|Debunking the “If It Ain’t Broke, Why Fix It?” Myth|
Of course we’ve all heard of the saying “If it ain’t broke, why fix it?” And really, to some degree, that saying holds true.
When it comes to technology, though, reality favors the opposite. You might have hardware right now that’s a bit old by industry standards but is still working, so there seems to be no need to upgrade or replace it. Sooner or later though, it’s going to cause you a lot more trouble than it’s worth.
For instance, what if you are in a middle of a major project your hardware breaks down? Hardware manufacturers constantly upgrade their technology, leaving past models behind. This means that the older your hardware is, the harder it will be for you to find support or spare parts when things go wrong. Unless you have a backup plan, this scenario can turn into a big nightmare. And IF (that’s a big “if”) you can find the replacement parts you need, you’ll probably wait for weeks for them to arrive and for the repairs to get done, making you lose precious time and profit.
The advantage of upgrading your equipment is that the more advanced it is, the higher the quality of your output. Your workflow can be made much easier and more efficient with better performing hardware specs and added features that come in newer models. And with the right support from manufacturers, any glitch or problem can be fixed within a reasonable period of time since parts and other replacement components are in stock and readily available.
Of course, you don’t need to upgrade each time a new model is released. The key is to know when give your hardware a boost. If your upgrades are properly planned, you can change systems and replace equipment without compromising your productivity or output.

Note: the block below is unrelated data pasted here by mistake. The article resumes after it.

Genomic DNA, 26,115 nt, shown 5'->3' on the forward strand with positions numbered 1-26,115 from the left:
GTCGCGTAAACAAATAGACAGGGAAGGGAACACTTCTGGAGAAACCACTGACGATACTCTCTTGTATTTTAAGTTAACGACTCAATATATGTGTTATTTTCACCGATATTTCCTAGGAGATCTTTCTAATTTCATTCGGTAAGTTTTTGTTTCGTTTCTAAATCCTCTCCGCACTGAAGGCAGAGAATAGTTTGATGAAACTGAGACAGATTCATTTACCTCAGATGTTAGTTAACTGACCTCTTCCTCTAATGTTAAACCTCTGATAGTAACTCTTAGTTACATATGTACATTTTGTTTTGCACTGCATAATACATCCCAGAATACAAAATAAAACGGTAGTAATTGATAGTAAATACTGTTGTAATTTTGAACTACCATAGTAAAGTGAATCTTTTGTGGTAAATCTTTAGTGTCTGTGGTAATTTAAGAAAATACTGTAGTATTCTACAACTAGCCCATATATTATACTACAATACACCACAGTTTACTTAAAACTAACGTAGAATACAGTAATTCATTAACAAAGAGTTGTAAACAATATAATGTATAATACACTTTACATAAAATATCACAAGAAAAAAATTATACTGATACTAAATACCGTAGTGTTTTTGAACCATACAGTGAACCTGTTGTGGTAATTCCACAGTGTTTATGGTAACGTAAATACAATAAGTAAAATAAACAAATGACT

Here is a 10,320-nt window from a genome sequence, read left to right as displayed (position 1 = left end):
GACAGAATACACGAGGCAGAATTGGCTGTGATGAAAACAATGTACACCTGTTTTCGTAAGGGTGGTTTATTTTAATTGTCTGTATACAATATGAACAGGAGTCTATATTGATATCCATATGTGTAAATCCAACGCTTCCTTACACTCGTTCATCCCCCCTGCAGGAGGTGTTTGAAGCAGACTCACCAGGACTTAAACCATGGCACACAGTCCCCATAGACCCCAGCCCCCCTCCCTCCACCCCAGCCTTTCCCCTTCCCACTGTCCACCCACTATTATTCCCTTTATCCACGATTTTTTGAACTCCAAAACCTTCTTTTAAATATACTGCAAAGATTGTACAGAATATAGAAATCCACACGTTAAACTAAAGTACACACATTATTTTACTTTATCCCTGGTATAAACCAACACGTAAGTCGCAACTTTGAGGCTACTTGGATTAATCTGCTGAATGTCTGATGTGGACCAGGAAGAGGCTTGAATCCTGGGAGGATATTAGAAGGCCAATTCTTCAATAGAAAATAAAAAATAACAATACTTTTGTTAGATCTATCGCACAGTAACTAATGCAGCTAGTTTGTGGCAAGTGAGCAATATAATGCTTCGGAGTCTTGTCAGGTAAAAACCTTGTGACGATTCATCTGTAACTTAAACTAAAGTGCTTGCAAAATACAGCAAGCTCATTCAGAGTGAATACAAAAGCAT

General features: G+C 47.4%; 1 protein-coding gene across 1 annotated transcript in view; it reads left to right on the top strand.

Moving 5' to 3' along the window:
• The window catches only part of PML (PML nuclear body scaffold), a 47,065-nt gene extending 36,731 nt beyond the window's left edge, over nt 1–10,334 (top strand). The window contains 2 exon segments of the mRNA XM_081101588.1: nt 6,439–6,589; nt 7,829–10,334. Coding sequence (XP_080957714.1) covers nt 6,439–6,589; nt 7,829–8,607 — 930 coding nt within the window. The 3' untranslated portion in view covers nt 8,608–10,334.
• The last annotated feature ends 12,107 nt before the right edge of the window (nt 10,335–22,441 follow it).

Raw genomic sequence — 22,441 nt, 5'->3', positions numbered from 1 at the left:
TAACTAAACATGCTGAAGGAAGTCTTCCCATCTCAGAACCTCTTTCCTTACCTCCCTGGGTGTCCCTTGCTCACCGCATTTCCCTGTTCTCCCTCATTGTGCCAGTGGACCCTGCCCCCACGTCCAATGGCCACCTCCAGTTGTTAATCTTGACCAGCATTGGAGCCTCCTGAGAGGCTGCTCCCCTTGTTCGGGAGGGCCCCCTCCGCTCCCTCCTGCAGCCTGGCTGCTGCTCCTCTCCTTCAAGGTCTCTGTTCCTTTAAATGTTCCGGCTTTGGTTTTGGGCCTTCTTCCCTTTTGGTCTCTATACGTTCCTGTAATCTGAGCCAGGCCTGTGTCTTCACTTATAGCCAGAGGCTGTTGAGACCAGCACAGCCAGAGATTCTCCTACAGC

So if you want to assess your current hardware, we’d be happy to sit down with you to create a roadmap for your future upgrades.
|Business Impact Analysis Made Simple|
Business impact analysis is an often misunderstood component of your business continuity plan—but it doesn’t have to be.
First, let’s review business continuity planning, which is simply the creation and validation of a plan for how your business will recover critical activities after an extended disruption, such as a disaster.
|Why Public File Sharing and P2P are NOT good for business|
It’s not uncommon for many small and medium-sized companies to use file sharing and peer-to-peer (P2P) platforms as a means to share information and data – especially when it comes to larger files that are difficult and sometimes impossible to attach to emails.
|Removing your logo’s background for Microsoft PowerPoint|
Want to get rid of that annoying white box that appears around your logo when you place it in PowerPoint? ZDNet’s Techguide shares a useful tip on how to remove the background so your logo looks great on any color slide. Read more
|Tips for improving your efficiency with dual monitors|
Web-worker Daily shares some useful tips on how to improve your efficiency using dual monitors with your computer. Both Mac OS and Windows support dual monitors, and you can get two 20-inch monitors for less money than what it would take to buy a larger display. Read more